data protection


Wikileaks and the arrest of Julian Assange

8 December 2010 by

Updated | Wikileaks founder Julian Assange was arrested yesterday and refused bail after a hearing at Westminster Magistrates Court.

He was not arrested in relation to the whistle-blowing website Wikileaks, but rather on suspicion of having sexually assaulted two women in Sweden. His lawyers have said that “many believe” the arrest was politically motivated.

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Spying on school parents was unlawful and breach of human rights

3 August 2010 by

Worth lying for?

(1) MS JENNY PATON (2) C2 (3) C3 (4) C4 (5) C5 and POOLE BOROUGH COUNCIL, Investigatory Powers Tribunal – Read ruling

The Investigatory Powers Tribunal (IPT) has ruled that a local council acted unlawfully in spying repeatedly on parents suspected of lying about where they lived in order to get their child into a sought after school. The ruling may not, however, prevent local authorities from spying on families for similar reasons in the future.

The IPT exists to investigate complaints about conduct by various public bodies, including in relation to surveillance under the Regulation of Investigatory Powers Act 2000 (RIPA). Section 28 of RIPA allows a public body to apply to conduct direct surveillance if the authorisation is necessary on various grounds, including the detection of crime.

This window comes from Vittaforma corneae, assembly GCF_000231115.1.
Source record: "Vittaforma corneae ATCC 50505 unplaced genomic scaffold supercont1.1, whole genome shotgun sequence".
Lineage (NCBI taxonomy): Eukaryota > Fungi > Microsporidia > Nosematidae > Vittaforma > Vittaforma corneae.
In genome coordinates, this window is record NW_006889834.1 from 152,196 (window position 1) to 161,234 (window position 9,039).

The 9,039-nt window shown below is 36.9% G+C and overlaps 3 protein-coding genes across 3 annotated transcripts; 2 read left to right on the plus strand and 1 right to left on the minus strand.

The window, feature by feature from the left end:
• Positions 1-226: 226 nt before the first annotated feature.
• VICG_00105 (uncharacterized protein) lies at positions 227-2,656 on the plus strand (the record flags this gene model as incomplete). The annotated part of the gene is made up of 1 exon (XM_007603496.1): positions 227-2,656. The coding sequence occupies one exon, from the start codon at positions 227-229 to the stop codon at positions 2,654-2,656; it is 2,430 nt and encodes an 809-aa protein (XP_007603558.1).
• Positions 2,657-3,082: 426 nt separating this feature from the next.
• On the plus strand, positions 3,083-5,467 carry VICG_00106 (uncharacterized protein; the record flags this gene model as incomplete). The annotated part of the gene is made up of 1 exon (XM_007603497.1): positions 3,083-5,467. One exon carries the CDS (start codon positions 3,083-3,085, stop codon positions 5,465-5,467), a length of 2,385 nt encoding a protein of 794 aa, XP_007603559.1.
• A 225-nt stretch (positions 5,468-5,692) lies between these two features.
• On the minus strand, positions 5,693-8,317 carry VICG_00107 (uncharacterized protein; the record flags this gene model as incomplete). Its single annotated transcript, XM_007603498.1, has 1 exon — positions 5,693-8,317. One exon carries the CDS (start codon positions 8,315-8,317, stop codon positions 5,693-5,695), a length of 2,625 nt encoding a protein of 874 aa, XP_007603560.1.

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Medical records not as private as they may first appear under human rights law

28 May 2010 by

General Dental Council v Rimmer [2010] EWHC 1049 (Admin) (15 April 2010) – Read judgment

A dentist has been ordered to hand over his patients’ medical records to a court in order to help his regulator prosecute him for misconduct. The case raises interesting questions of when the courts can override patient confidentiality which would otherwise be protected by the Human Rights Act.

When health professionals are being prosecuted for misconduct,their patients’ confidential records will almost invariably be disclosed to the court if requested, even without the patients’ consent. Some may find this surprising, given the fact that medical records almost invariably contain highly private and potentially embarrassing information which a person would justifiably not want disclosed in a public court. However, the situation is not as simple as it first appears, as demonstrated by the recent case of an allegedly dodgy dentist.


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